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Wall Strength

How Strong is the Wall?

Masonry construction involves heavy materials. The weight from these materials leads to certain types of stresses. There are three types of forces that may impact on the construction. The first step to cope with these stresses is to understand the forces involved.

There are 3 types of forces to be considered – compressive forces, bending forces and shear forces.

Compressive Force - this force will squash or compact the lowest points of a construction. For a build constructed on piers or pillars, the compression force is relative to the amount of weight it is supporting. The compressive forces are greatest where a foundation sits on the earth below, and the structure sits on the foundation. 

Bending Force - when there is a mass of masonry over an opening (e.g. a door or window), bending forces from above can cause the structure to bend or collapse from above. A metal lintel, for instance, may bend downwards from the centre.

Shear Force - when a beam (e.g. lintel) sits on top of two sections of wall, or piers, a third type of downward force can occur which tends to cut through the masonry. These forces can cause cracking in brickwork. Reinforcing is frequently needed against such forces.
For large builds a structural engineer may need to calculate how to build to adequately cope with such forces.

There are different types of wall which can be constructed including:

  • Cavity walls, dry stone walls, wet walls, load bearing walls, partition walls (non load bearing)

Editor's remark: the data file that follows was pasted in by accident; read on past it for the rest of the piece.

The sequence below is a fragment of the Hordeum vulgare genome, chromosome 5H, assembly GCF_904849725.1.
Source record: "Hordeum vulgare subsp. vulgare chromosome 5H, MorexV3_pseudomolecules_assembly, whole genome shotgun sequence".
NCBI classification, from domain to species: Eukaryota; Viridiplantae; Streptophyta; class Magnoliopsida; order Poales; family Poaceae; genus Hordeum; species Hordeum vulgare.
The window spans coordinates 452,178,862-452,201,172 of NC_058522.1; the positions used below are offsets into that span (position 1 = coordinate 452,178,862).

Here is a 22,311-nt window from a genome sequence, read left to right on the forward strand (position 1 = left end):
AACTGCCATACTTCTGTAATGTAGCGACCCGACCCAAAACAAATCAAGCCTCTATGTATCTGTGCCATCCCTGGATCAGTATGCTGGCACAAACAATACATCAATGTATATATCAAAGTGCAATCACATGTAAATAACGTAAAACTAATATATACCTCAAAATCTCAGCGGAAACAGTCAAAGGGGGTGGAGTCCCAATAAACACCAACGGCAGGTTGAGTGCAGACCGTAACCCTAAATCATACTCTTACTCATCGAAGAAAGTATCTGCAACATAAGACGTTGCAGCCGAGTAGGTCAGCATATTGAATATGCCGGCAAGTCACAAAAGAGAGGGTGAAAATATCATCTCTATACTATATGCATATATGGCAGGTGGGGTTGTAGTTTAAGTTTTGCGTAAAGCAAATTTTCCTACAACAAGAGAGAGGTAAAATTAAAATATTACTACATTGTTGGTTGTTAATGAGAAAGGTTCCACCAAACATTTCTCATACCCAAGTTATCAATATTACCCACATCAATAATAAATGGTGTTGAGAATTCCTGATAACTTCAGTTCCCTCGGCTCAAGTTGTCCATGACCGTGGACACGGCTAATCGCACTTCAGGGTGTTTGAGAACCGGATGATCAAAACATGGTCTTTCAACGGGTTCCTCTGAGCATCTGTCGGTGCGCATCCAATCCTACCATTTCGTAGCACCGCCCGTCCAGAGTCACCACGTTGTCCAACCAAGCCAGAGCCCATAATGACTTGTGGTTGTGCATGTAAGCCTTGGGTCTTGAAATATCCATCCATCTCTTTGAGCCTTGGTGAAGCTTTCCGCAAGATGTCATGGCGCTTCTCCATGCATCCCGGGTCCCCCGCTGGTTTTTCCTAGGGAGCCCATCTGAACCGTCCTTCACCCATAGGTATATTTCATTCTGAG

Walls in buildings must:

  • Support the upper floors (if any) and roof
  • Be able to accommodate windows and doors where needed
  • Provide suitable insulation against sound and temperature extremes
  • Be able to resist damp
  • Have reasonable resistance against fire

Arguably, although it's a matter of taste, a wall should also be well made so that it looks good. 

Support Strength
Walls have to be constructed so that they are thick enough to maintain stresses within safe limits for the compressive stresses on the materials in the wall. Wall thickness to height should prevent buckling of the wall under stress and collapse laterally. The materials used have to be fit for purpose i.e. able to withstand adverse conditions or corrosion from salts and pollution. 

Cavity walls don't need to be as strong as single layer walls because they gain support from being tied to one another. For very high strength bricks (>70N/mm2) mortar with a 1:3 cement to sand mix should be used. For low strength brickwork, a mix of 1:2:9 (cement to lime to sand) may be used.

Building regulations set out permissible height to thickness ratios for walls of buildings (slenderness ratios). These vary according to the material used e.g. clay brick, stone.  Construction of smaller buildings and other structures are governed by factors other than strength such as fire resistance and insulation.


[06/03/2021 22:06:38]

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